It’s a dilemma faced by Canadian hockey families every season, and for most
it’s not an easy decision.
Does a young player stay home and return to a familiar minor hockey
association, familiar coaches and familiar teammates, or leave in search of
greener pastures, with hopes of attracting attention from scouts and
improving his skills?
For Dylan Cozens and his family, it was a no brainer.
Although the majority of parents Michael Cozens and Susan Bogle talked to
froze at the idea of sending their 14-year-old son away to a strange city,
Michael and Susan had no such thoughts.
“We knew Dylan wanted it,” Michael, a Territorial Court judge, says. “How
could we hold him back?”
Although it was a difficult decision filled with unknowns, it was clear to
them their son had a drive and a desire to better himself as a hockey
player. The lack of competition in Whitehorse, Yukon, and the upcoming WHL
Bantam Draft meant he wouldn’t be able to do that at home.
“Once you got to a certain level we had to play against a men’s team, so it
was definitely different,” Cozens says of minor hockey in the north. “I
wanted to expose myself to scouts, and I knew that moving away would
improve my hockey skills. I saw it as something I needed to do.”
With the full support of his family, Cozens headed south to Tsawwassen,
B.C., and the Delta Hockey Academy, a member of the Canadian Sport School
While most of Dylan’s concerns revolved around hockey – would his skills
match those of his teammates and the league? – his mother’s concerns spread
much wider. Would he fit in at school? Would he come home and be the same?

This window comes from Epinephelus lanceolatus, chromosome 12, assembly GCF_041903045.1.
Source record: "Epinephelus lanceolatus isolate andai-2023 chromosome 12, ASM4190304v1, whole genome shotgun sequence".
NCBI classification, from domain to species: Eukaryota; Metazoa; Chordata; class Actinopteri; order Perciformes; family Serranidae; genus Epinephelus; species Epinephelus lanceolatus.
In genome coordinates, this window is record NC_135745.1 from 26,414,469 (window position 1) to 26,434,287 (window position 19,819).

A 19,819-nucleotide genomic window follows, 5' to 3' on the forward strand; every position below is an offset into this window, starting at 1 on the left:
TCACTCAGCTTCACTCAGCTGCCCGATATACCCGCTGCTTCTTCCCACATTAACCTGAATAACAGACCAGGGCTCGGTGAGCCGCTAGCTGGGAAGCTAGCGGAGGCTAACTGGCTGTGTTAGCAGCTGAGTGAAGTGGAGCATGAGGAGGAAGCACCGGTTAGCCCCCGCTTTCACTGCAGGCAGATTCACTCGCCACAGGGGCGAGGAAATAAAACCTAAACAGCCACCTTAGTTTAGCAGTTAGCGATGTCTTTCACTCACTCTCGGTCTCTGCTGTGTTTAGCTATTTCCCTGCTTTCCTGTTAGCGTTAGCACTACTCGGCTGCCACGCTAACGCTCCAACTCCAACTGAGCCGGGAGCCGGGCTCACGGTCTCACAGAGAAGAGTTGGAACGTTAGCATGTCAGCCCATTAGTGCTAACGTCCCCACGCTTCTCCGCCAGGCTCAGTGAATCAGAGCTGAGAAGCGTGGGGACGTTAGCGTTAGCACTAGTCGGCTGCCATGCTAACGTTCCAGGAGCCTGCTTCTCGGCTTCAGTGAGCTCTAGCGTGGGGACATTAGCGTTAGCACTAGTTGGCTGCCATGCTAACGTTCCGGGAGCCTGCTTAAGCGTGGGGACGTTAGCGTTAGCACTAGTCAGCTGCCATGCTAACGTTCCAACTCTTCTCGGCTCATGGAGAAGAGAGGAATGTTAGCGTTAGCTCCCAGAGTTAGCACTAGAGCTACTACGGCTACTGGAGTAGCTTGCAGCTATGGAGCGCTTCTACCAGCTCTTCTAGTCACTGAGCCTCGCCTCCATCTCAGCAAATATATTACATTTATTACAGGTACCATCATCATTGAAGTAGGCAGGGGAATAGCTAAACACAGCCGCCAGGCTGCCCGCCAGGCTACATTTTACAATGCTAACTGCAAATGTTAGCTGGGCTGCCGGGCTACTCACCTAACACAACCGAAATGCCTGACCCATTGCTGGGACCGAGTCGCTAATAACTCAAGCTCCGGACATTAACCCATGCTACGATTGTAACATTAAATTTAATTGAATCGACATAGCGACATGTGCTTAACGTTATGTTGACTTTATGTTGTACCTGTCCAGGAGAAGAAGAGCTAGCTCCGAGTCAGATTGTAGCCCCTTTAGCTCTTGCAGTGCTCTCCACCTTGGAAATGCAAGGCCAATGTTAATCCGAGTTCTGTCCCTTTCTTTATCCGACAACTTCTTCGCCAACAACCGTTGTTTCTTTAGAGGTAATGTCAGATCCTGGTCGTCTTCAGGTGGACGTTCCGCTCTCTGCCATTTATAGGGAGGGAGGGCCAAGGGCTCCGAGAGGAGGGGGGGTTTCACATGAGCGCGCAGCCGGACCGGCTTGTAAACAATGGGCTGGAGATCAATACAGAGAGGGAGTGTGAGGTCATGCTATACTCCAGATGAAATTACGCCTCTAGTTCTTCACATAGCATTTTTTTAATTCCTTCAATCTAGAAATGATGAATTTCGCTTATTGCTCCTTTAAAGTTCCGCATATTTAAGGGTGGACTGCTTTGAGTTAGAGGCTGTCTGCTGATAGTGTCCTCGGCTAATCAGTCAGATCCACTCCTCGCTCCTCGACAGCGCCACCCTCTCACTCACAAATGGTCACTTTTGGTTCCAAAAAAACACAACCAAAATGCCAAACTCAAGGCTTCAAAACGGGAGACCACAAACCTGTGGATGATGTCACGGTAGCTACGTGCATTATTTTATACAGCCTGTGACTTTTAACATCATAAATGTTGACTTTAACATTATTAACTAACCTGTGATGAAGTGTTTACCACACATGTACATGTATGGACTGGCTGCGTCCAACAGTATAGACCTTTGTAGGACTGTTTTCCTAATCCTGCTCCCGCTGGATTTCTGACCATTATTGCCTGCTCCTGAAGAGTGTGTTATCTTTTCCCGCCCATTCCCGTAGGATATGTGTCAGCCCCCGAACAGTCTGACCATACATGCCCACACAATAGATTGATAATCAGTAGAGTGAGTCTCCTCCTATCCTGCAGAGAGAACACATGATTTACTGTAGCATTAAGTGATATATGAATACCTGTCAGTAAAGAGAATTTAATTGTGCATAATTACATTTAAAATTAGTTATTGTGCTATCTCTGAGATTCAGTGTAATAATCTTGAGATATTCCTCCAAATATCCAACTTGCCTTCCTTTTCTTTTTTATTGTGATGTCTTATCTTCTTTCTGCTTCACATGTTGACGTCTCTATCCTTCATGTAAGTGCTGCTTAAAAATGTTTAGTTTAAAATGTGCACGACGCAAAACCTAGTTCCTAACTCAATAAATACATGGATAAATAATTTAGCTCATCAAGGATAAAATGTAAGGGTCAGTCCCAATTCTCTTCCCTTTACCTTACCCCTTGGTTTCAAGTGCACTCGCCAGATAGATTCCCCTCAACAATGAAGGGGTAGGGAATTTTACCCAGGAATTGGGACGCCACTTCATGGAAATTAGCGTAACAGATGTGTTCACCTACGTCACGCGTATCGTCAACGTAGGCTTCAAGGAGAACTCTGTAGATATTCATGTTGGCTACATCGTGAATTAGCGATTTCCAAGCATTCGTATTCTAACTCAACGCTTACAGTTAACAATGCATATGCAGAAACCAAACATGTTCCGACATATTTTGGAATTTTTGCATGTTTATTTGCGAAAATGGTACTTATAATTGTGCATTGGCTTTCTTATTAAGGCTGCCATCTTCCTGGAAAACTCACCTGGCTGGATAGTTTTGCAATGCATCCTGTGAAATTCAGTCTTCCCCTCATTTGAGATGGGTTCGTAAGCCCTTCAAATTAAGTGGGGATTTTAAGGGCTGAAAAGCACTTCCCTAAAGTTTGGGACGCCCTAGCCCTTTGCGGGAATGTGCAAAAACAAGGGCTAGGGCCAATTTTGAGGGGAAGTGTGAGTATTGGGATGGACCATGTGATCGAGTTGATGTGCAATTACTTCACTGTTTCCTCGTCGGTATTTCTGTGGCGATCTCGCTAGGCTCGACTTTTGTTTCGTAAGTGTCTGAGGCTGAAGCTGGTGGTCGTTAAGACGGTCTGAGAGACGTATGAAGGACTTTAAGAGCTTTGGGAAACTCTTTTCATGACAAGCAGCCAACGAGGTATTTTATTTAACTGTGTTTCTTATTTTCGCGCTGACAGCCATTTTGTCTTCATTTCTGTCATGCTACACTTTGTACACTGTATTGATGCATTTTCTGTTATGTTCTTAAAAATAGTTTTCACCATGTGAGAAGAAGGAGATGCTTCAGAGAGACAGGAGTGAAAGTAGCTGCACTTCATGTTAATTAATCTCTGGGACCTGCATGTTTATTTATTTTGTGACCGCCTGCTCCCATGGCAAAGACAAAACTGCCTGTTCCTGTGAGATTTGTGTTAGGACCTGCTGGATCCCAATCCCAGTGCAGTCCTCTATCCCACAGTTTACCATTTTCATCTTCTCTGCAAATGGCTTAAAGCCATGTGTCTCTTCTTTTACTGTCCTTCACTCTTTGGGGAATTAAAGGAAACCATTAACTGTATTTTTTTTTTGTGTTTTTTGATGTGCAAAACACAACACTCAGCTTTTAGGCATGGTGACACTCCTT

She would have to send her son to live with a strange family, and miss out
on a portion of him growing up.
For Susan, though, the potential reward of Dylan harnessing his passion was
well worth the risks. “We would never have the ‘what ifs,’” she says. “We
would just give it a try.”
Cozens fit in seamlessly on the ice, finishing second in team scoring with
31 points in 25 games and helping Delta reach the semifinals of the Bantam
Prep playoffs before he was selected 19th overall by the Lethbridge
Hurricanes in the 2016 WHL Bantam Draft, the highest a Yukon-born player
has ever gone.
He moved onto Yale Hockey Academy in Abbotsford, B.C., last season and was
even better – he led Yale in scoring and co-led the Midget Prep division
with 57 points in 30 games.
Now, he has joined five of his Yale teammates at Canada’s national under-17
development camp, showcasing his skills alongside 110 of the very best
2001-born players in the country.
It is an invite he may not have received if he had decided to continue his
hockey career in Whitehorse.
There’s no question, though, that Cozens made the best decision for him and
his future, and the hope is he will be a trailblazer of sorts for northern
hockey – a high-level player who works hard, follows their dreams and takes
risks. The only difference is that maybe someday they will not have to
travel to do those things.
Steps are being taken in Whitehorse; the Yukon Rivermen will begin play
this fall as a Bantam Tier 1 team in the B.C. Hockey Zone Program, bringing
together players from the Yukon, Northwest Territories, Alaska and northern
British Columbia to face off against elite competition.
It’s just one team, but it is a step in the right direction in keeping
players like Cozens at home to develop.
But tough decisions will still have to be made. Despite the risks, the
fears and the uncertainty involved in such a transition, there will always
be players who, if they want to be challenged and exposed to different
experiences, will have to go find them.
Cozens’ advice to those players? “If you work hard, get out there and you
can do it.”